The RSA cryptographic algorithm functions mainly by use of two mathematical problems that entails the problem of factoring large integers and the RSA problem. Decrypting an RSA cipher text is impractical basing on the underlying assumption that these problems are relatively hard in the sense that there is effective algorithm that can used for finding their solutions. Reinforcing security on a partial decryption poses the need to add a secure padding scheme. With regard to the RSA problem, as of 2010, the biggest known integer that could be factored using the general purpose algorithm was established to have a bit length of 768. The RSA keys on the other hand have a bit length of 1024-2048 bits, implying that current factoring algorithms have not been able to break the RSA keys (Mutyaba, 2010). The underlying assumption is the security of RSA depends on its composite n; a sufficiently large n makes it impractical to break the RSA keys. The composite n that is less than 300 is susceptible to being factored by the PC using application software that is already in the market. RSA keys of bit length 512 bits were broken during 1999. The current recommendation is that n should have a minimum bit length of 2048 for the RSA key to be considered sufficiently secure. During 1994, Peter Shor established that breaking the RSA keys can be practically possible in the event that quantum computer be developed in the future and dedicate it to this task using the polynomial time (Rhee, 2003).
Padding also serves to enhance the security of the RSA cryptographic algorithm. Currently, there are no known attacks that have managed to break the RSA keys on occasions that proper padding schemes have been implemented. Improper implementation of padding schemes however increases the susceptibility of breaking the RSA keys, a concept usually referred to as unpadded plain text visibility. The RSA cryptographic algorithm is of a security concern when it comes to the case of timing attacks. If an eavesdropper has sufficient information regarding the recipient’s hardware, one is able to evaluate the decryption times for most of the cipher texts that are known (Mutyaba, 2010).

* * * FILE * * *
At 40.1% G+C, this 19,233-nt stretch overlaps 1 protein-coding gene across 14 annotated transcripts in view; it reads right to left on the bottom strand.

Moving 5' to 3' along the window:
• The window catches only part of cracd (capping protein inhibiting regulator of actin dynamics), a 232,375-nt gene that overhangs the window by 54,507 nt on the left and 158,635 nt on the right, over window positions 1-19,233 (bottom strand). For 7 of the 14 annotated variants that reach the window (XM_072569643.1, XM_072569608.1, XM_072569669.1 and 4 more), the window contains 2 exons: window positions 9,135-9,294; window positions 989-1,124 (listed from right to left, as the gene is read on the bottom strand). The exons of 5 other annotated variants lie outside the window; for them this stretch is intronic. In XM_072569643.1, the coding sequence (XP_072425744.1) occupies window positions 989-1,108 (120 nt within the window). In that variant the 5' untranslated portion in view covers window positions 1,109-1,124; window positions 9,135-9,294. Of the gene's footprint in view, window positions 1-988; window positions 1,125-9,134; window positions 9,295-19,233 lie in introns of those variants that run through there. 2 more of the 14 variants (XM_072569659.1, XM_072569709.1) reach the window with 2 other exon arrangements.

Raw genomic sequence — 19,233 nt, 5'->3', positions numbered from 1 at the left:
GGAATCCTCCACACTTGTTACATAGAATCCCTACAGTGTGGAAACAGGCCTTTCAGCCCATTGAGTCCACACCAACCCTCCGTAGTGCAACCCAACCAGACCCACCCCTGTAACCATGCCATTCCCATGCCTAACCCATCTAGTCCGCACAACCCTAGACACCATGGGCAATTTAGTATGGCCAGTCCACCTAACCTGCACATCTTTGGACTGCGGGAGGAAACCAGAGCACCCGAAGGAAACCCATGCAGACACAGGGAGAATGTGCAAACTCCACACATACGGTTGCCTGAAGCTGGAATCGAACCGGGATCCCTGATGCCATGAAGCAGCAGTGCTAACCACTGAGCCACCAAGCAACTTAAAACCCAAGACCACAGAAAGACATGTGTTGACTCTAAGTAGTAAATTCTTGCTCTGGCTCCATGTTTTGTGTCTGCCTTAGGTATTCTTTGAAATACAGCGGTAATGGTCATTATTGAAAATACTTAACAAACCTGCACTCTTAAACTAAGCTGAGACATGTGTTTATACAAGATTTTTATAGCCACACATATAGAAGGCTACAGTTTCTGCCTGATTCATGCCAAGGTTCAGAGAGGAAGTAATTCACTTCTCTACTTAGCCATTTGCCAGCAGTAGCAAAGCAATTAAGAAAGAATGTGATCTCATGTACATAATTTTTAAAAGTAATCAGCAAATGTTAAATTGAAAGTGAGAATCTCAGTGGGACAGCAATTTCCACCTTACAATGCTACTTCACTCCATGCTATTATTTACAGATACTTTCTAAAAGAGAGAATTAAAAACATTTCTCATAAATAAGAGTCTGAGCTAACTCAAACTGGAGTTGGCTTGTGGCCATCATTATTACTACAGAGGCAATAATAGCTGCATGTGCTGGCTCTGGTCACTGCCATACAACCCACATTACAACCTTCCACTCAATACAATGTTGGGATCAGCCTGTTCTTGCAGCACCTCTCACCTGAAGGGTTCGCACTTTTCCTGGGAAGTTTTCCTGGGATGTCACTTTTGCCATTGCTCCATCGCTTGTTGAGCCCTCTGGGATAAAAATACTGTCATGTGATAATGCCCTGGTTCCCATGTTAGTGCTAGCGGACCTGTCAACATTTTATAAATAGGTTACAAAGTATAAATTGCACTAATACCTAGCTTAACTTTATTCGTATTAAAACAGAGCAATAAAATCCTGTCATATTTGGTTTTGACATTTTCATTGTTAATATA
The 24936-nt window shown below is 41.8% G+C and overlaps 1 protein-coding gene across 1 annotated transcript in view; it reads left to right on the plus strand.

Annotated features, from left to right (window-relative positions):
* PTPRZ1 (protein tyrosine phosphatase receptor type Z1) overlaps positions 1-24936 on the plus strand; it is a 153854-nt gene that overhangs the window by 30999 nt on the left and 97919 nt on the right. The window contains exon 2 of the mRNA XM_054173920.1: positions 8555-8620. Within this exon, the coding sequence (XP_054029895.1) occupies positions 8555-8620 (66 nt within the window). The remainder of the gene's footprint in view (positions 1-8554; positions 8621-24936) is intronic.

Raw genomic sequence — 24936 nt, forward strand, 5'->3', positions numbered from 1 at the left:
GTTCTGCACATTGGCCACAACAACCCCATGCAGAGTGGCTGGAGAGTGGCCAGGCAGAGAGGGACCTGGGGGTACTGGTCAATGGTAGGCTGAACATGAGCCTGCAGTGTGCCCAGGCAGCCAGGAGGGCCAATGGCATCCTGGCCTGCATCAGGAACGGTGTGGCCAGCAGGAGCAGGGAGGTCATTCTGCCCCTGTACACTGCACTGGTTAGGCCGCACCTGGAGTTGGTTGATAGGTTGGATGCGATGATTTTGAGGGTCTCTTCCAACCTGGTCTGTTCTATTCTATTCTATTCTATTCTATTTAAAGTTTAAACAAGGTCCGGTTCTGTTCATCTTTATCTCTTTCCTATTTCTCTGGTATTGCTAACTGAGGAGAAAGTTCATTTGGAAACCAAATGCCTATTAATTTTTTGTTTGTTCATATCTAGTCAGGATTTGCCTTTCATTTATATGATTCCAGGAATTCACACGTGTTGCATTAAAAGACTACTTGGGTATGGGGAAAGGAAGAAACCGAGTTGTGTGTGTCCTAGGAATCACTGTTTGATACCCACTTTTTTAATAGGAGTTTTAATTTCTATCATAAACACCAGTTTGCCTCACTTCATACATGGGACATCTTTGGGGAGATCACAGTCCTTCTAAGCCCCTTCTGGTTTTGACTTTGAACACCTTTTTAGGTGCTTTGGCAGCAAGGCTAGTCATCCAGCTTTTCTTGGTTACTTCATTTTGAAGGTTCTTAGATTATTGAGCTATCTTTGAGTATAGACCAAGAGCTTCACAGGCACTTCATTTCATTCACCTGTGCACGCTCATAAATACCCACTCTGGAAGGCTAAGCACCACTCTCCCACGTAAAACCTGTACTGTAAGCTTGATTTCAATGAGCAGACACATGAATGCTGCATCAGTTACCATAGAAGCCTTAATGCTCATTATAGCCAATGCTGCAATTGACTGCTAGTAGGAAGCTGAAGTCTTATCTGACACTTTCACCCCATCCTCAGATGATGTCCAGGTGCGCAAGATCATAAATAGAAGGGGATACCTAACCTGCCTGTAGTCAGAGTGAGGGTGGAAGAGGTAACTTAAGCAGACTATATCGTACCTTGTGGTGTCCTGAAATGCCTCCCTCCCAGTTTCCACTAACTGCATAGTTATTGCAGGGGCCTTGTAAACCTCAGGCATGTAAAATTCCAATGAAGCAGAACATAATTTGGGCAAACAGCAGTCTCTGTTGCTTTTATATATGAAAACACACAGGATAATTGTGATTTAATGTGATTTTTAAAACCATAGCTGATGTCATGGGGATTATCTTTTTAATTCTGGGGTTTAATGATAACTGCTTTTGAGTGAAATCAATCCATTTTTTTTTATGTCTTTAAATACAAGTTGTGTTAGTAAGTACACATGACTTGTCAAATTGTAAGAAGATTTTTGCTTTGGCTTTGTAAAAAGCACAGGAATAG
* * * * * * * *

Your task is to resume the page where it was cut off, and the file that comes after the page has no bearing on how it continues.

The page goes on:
Therefore, the eavesdropper can figure out the decryption key with ease. Timing attacks can also be implemented in the signature scheme adopted by the RSA. In order to eliminate such potential attacks, the RSA cryptographic algorithm makes use of cryptographic blinding, which deploys the multiplicative property of the RSA. Most of the potential attacks that can be initiated to the RSA cryptographic algorithm such as the adaptive chosen cipher text attack and side channel analysis attacks can be eliminated by proper implementation of the padding schemes on the RSA. Padding schemes also serve to avoid attacks that can be initiated against the plain RSA such as the Coppersmith Attack (Mutyaba, 2010).
Application of the RSA cryptographic algorithm
The basic application of the RSA cryptographic algorithm is to facilitate secure communication through message encryption, which implies third parties in the communication environment cannot decipher the message. The RSA offers an effective approach towards key management to facilitate transparent and secure communication that encrypted among the people who had never communicated at an earlier time (Mutyaba, 2010).
The RSA is also used in identification and authentication, which are core requirements in facilitating secure communication over the internet. Identification simply entails a verification of an individual’s identity, while authentications serve to make sure that the person is who he/she claims to be. Another application of the RSA is secret sharing, which facilitates the distribution of secrets among a group of individuals. Electronic commerce is one of the wide applications of the RSA cryptographic algorithm with the main objective of ensuring security during business communications and online transactions (Katzenbeisser, 2001).
The increased use of computer networks as a means of communication brought into focus the issue of security and reliability of information and data. Cryptograph techniques provide the best avenues through data can be secured. Development of RSA served as a big milestone because it radically increased the level of security in e-commerce applications. The RSA cryptographic algorithm continues to serve as an integral part of ensuring that there is secure communication between networks.